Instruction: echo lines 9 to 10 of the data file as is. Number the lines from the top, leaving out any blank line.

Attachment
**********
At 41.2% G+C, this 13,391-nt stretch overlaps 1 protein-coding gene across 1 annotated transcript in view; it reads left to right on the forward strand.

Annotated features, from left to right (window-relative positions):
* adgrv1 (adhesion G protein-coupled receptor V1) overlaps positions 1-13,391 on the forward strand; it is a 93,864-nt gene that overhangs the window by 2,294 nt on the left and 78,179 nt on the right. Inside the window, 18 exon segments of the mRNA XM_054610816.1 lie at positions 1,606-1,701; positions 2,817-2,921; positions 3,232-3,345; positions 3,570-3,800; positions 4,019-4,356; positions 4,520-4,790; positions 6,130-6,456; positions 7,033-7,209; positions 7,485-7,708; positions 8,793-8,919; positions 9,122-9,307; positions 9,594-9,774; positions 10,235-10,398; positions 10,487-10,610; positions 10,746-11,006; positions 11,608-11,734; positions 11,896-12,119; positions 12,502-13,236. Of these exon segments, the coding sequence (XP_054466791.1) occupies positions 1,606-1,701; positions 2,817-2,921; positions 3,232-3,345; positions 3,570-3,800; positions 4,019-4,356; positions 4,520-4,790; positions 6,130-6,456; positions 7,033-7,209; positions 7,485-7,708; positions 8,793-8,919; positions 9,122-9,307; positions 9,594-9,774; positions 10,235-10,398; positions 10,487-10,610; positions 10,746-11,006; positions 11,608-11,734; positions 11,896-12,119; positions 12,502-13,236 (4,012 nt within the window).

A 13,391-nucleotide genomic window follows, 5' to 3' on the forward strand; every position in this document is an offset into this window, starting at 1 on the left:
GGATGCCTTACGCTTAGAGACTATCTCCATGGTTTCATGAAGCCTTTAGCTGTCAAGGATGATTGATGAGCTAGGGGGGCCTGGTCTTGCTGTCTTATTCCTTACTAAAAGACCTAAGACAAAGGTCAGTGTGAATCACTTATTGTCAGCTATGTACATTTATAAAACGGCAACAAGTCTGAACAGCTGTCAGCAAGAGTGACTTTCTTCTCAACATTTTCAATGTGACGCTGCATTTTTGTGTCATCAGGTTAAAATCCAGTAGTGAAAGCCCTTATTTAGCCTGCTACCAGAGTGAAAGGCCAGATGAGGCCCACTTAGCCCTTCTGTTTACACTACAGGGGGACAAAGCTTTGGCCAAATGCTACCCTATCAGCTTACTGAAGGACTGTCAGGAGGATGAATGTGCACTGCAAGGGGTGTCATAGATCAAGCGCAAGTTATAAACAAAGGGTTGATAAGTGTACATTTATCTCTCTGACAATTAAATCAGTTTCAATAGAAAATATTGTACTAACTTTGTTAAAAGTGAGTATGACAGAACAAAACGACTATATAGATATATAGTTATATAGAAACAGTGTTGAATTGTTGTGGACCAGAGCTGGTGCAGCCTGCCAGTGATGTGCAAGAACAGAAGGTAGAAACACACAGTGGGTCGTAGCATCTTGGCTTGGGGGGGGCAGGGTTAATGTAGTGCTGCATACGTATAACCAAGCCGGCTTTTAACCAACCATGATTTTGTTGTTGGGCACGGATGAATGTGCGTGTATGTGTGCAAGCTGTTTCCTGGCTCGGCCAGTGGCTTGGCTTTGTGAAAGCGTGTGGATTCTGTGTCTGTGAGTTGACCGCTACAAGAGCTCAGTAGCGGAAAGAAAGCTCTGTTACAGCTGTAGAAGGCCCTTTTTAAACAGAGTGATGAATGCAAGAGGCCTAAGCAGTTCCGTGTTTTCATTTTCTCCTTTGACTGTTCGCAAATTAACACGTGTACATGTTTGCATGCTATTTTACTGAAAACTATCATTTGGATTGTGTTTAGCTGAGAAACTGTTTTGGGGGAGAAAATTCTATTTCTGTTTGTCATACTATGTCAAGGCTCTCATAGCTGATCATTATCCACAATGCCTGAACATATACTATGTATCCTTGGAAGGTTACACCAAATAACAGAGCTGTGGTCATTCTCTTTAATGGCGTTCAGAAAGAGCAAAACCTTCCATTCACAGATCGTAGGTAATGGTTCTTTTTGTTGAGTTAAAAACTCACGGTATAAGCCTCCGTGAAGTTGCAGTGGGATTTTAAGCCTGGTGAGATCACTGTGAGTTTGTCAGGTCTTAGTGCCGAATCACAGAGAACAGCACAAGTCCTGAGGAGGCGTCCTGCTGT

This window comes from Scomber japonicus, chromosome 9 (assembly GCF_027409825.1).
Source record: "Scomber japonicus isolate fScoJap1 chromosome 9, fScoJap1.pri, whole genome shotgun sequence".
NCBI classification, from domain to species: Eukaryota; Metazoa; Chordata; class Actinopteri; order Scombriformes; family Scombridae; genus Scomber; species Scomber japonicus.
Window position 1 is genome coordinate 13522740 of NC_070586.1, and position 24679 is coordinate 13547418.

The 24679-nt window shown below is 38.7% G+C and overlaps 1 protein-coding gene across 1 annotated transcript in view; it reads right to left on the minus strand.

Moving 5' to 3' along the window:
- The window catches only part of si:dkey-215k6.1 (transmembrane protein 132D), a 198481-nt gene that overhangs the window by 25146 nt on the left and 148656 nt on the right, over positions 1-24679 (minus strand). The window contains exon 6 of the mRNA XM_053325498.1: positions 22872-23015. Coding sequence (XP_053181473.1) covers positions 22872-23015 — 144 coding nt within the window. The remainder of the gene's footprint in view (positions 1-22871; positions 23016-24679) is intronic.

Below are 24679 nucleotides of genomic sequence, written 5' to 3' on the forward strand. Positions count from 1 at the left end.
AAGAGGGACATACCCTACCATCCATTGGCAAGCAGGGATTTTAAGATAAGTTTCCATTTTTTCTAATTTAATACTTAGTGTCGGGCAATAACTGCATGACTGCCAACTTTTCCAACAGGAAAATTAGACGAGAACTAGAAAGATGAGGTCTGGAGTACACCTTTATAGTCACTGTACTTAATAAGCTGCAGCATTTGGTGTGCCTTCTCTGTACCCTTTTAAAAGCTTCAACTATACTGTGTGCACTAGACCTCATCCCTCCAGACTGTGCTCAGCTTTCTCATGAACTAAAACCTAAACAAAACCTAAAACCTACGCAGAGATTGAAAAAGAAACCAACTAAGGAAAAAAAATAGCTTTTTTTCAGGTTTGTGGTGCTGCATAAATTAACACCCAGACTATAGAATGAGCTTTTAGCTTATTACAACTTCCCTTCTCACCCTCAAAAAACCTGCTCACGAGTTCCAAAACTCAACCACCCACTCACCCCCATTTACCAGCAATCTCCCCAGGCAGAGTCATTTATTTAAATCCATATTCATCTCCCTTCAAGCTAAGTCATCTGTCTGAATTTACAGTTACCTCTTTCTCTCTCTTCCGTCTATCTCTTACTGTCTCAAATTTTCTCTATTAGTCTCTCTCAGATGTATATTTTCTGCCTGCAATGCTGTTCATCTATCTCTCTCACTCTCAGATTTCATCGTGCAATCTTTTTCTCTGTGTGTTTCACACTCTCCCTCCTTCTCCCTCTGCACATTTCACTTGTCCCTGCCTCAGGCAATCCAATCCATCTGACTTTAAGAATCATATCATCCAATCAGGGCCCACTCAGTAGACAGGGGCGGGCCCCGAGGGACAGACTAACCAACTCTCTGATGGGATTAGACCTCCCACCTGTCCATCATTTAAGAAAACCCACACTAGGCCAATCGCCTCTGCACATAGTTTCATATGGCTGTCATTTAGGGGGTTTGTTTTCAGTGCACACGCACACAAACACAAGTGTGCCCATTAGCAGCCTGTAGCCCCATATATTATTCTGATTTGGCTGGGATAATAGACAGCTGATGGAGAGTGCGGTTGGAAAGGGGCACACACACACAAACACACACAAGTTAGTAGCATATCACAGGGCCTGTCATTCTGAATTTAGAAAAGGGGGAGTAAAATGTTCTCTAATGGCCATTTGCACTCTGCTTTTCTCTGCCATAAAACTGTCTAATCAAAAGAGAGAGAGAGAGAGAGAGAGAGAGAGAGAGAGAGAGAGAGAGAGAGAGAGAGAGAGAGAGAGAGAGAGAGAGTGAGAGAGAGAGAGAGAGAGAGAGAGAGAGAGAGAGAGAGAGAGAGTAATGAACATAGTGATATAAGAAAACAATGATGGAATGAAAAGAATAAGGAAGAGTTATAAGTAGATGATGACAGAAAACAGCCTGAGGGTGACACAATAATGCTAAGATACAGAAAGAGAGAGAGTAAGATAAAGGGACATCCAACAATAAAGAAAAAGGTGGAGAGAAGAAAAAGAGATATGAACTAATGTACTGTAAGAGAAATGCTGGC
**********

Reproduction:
Window position 1 is genome coordinate 13522740 of NC_070586.1, and position 24679 is coordinate 13547418.

The 24679-nt window shown below is 38.7% G+C and overlaps 1 protein-coding gene across 1 annotated transcript in view; it reads right to left on the minus strand.